Let me deal with the first count of foolishness in conception. I think that the reduction was conceived prematurely. The problem that we have is the lack of liquidity. Can people borrow money? Can people renew their mortgages? The answer is no, not at the base rate that has been set. Can businesses continue with their existing overdrafts and loans? The answer is no, certainly not at the current interest rate, and many facilities have been withdrawn. Can people purchase cars? We have seen a 37 per cent. decline in the number of cars purchased in the last quarter. People cannot purchase cars because there is not enough liquidity. There is not enough cash in the system, so the finance houses will not finance new vehicles. That is the problem, and sadly the solution provided by the Government is an incorrect one. They are providing a fiscal stimulus when what is required is more cash flowing through the banking system. It is the Government's banking solution that has not worked.
I believe that the VAT reduction was also born out of panic. It is clear that a massive economic failure is taking place. We can argue about whether it is a world downturn, and of course we acknowledge that it has international aspects; but we are clearly in a worse position than most developed countries to respond to the situation. I believe that the Government were under pressure to do something, and simply grasped at a measure that they hoped to be able to implement quickly. They grasped at the wrong measure, and I suspect that they are beginning to realise that that was a mistake.
I think my hon. Friend is giving the Government too much credit. Does he not agree that this is a very cynical move, knowing, as we now do, that they fully intend not only to raise VAT to the former level but to increase it in the next financial cycle?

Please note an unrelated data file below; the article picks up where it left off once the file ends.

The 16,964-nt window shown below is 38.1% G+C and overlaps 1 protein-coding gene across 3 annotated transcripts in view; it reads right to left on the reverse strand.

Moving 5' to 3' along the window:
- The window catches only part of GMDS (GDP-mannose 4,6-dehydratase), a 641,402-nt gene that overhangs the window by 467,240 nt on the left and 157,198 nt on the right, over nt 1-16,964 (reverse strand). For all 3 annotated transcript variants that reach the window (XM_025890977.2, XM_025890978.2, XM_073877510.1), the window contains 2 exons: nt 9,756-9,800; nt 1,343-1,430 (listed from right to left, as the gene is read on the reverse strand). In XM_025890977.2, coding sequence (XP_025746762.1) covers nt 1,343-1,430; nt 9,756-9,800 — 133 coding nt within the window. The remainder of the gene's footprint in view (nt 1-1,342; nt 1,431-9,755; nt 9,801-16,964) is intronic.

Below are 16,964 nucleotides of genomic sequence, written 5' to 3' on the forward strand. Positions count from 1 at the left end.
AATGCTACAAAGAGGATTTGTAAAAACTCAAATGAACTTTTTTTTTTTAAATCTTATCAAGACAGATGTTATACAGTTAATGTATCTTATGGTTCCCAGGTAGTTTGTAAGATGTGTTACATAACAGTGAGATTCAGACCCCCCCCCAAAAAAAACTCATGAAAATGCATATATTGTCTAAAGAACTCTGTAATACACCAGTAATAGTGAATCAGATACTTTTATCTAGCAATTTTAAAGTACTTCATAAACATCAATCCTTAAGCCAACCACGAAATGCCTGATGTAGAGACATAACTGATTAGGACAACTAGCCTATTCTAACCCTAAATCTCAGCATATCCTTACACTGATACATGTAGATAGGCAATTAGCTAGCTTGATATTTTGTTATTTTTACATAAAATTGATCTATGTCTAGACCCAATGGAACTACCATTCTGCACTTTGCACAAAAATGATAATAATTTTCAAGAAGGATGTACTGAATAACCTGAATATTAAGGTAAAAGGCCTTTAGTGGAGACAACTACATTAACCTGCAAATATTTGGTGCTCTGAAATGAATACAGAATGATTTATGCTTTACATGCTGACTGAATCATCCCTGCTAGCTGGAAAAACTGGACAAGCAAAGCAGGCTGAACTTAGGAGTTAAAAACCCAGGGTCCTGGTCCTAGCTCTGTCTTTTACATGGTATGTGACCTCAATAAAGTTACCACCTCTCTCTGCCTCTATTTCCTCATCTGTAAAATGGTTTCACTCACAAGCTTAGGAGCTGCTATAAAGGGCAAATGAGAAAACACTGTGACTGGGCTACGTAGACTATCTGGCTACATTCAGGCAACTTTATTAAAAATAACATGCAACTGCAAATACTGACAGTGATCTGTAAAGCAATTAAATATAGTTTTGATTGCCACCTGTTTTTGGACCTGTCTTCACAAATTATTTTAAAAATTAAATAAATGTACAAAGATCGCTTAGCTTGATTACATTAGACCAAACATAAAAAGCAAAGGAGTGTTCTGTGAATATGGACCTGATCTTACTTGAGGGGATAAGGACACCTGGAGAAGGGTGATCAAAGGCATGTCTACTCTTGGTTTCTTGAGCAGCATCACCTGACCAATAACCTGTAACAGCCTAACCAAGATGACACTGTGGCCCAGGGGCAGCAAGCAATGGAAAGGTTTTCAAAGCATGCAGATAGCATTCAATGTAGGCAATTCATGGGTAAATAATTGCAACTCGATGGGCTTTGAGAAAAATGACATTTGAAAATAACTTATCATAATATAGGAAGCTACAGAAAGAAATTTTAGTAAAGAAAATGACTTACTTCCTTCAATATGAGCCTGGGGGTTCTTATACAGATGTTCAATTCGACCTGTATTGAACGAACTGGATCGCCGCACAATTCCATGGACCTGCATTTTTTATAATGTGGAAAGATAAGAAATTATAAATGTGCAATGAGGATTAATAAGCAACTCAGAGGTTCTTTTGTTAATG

I was trying to find a ray of light—of hope—or a good motive behind this move, but I fear I was being a little too kind, and I acknowledge my hon. Friend's intervention.
The problem at present is not a demand problem; it is a banking, liquidity and monetary problem. This is worse than crass Keynesianism; it is like burning paper money to try to keep warm when what we need to do is fix the heating system. We need the hot water pumping around the heating system, but that is not what is happening.
Secondly, this is a foolish measure in its implementation. I am not one to talk often about parliamentary privilege and parliamentary debate, and to say how important it is that we all get to debate such matters; I am more interested in the outcome. On this occasion, however, the measure has been rushed through the House, and I think that if we had had the time to debate it, a different decision would have been made. As the right hon. Member for Birkenhead said, there are other things we could do with £12.5 billion; on cool, calm reflection, I think that even Government Members would have reflected sensibly and realised that better things could have been done.